OTOH, here's what you get with the style that Kent has settled into: Take the snap, go to your first read, wait for him to break. If on the break he's open because of amazing athleticism or trickery, you throw it. If not, improvise because you're behind the sack clock, tuck it and run or get sacked. (That's the second way not getting it out on time hurts, if it wasn't obvious.) If there were a betting line on what Kent does on every pass play, someone would be typing this as I dictated to them, while being salved and oiled by others (both myself and the dictatee) because I'd be that wealthy. Kent will ALWAYS, Always, always take a snap and improvise. He will always wait for a play to break down, not because he wants to, but because he's become conditioned to the results of not throwing on time to the proper read. If he doesn't get that first read in other words, the play is broken. Someone who has the time and access should find the statistical breakdowns of plays that succeed after a breakdown or upon improvisation. I'd put it at about 10%. The problem with even the successful miracles is that even if you complete that chest pass to Lajuan Hunt or Tarver off of the fumble (both happened against CSU), for one, the offense is in no position to block. Once the play is over, you get into what I would call "faces of death" mode. This is basically where everyone goes "phew, that was close", and their minds aren't on executing the next play. Those who are collecting the statistics should look to see how often a drive continues after the successful breakdown play. Oftentimes, the next play is a false start, turnover, or unsuccessful broken play. If you don't believe this is an issue, try and think of how you felt the last time after a near-miss while driving your car that would have been your fault. Even when nothing happens, you feel off for a period of time afterwards. It's why we fans can't settle in for long drives, because what we've come to expect from Kent is a seat-of-your-pants, only score on broken or amazing-feats-type offense. Teams like CSU and the Boise's of old score 90% of their points on routine plays that were just run correctly. Our offense is just the opposite with Kent at the helm. That's the end of my soliloquy.
Excellent post and very informative Ahbye, thank you.

Question: is it your experience that "pocket presence" or the ability to progress from the first read to the second or to the third without panicking and looking at the pass rush as soon as the first read isn't open is innate and not really teachable? I ask because there seems to be so few who are good at this even though all of the QB's are being taught, maybe not properly, how to do this properly.



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Re: Jor-dan, Jor-dan, JOR-DAN

Post by FloridaAggie13 » October 11th, 2017, 1:54 pm

NVAggie wrote:Bravo on that memory. Seau was good at blowing people up. One of my favorites.
Funny story. I kind of knew Kevin White as we had a few classes together in 1990 and 1991 and were teamed together on a large class project. I ran into him in the summer of 1994 while we were playing basketball at the HPER. After catching up a bit I asked him his opinion of Jermaine Younger; you may remember Jermaine was the big cheese for awhile at USU and was Sports Illustrated defensive player of the week once. He was dominant. I wanted to know how he compared to Seau and if he would make the NFL.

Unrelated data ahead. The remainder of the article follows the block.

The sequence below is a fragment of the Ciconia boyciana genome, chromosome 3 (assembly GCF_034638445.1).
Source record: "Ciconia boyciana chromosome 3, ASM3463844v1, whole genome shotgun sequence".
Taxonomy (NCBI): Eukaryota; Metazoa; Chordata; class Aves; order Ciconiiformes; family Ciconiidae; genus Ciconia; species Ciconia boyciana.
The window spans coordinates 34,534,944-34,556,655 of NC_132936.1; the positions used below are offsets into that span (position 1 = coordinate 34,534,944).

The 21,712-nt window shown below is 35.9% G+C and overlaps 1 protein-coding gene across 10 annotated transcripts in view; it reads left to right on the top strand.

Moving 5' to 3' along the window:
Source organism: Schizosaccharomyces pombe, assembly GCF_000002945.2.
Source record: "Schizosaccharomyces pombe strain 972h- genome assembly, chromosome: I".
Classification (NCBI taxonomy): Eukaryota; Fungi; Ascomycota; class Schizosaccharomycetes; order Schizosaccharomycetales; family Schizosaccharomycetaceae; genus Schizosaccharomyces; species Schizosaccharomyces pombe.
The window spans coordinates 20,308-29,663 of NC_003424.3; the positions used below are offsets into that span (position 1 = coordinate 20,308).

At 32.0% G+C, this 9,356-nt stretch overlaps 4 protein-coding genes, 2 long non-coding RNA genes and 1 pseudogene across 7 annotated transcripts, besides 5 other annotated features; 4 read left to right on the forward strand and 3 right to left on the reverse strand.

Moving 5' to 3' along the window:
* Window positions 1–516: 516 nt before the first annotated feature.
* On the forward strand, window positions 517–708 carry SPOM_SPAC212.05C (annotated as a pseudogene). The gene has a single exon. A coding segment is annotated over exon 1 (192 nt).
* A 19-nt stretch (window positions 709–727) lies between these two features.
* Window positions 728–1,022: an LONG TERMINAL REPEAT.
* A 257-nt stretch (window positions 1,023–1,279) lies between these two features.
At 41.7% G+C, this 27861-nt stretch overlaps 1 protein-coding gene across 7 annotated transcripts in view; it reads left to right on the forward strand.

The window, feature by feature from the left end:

So, Kevin White, who was blown up by Seau, a middle linebacker as was Younger, tells me...(I'm paraphrasing 23 years later). "Yeah, Younger is good - for around here. But nothing like Seau at all." He then said Seau was probably FASTER than anyone on USU's team at the time they played in 1989 - this includes the WR's, two of which went to the NFL - Rod Moore and Patrick Newman, and said Seau couldn't be blocked by anyone on USU's team. He went on to say that Younger probably wouldn't make it in the NFL which he didn't.

Interesting conversation.



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Re: Jor-dan, Jor-dan, JOR-DAN

Post by FloridaAggie13 » October 11th, 2017, 1:56 pm

Donman wrote:
FloridaAggie13 wrote:
aggies22 wrote:
mcaggie1 wrote:
NavyBlueAggie wrote:To use the term we are so familiar with....... " Insanity is doing the same thing over and over and expecting a different result"
Exactly. BTW, anyone remember Kirk Johnson? He threw it over everybody's head too. .... when he wasn't throwing the ball three feet in front of the receiver.
Isn't Kirk Johnson who Matt Wells was benched for?
Wells was benched for Aaaron Flowers in 1994; then Flowers was benched for Wells. And on and on until Weatherbie left for Navy. In 1995 John L. benched Wells for another guy from a military academy and then eventually Matt Sauk stepped in. I was long gone to Florida by then.

Kirk Johnson was the QB in 1989; in his defense, I don't think he was ever supposed to see the field but the starter, Kevin White who was pretty good, got lit up in the opener by Junior Seau/USC ending his career and giving us Kirk Johnson.

Man, I'm old.
Johnson was replaced by Ron Lopez. Who wound up being pretty good

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You're absolutely right. I remember Shelton going to four WR's when they played their annual money game at Nebraska and Lopez having a good game and being an overall above average QB during his time here.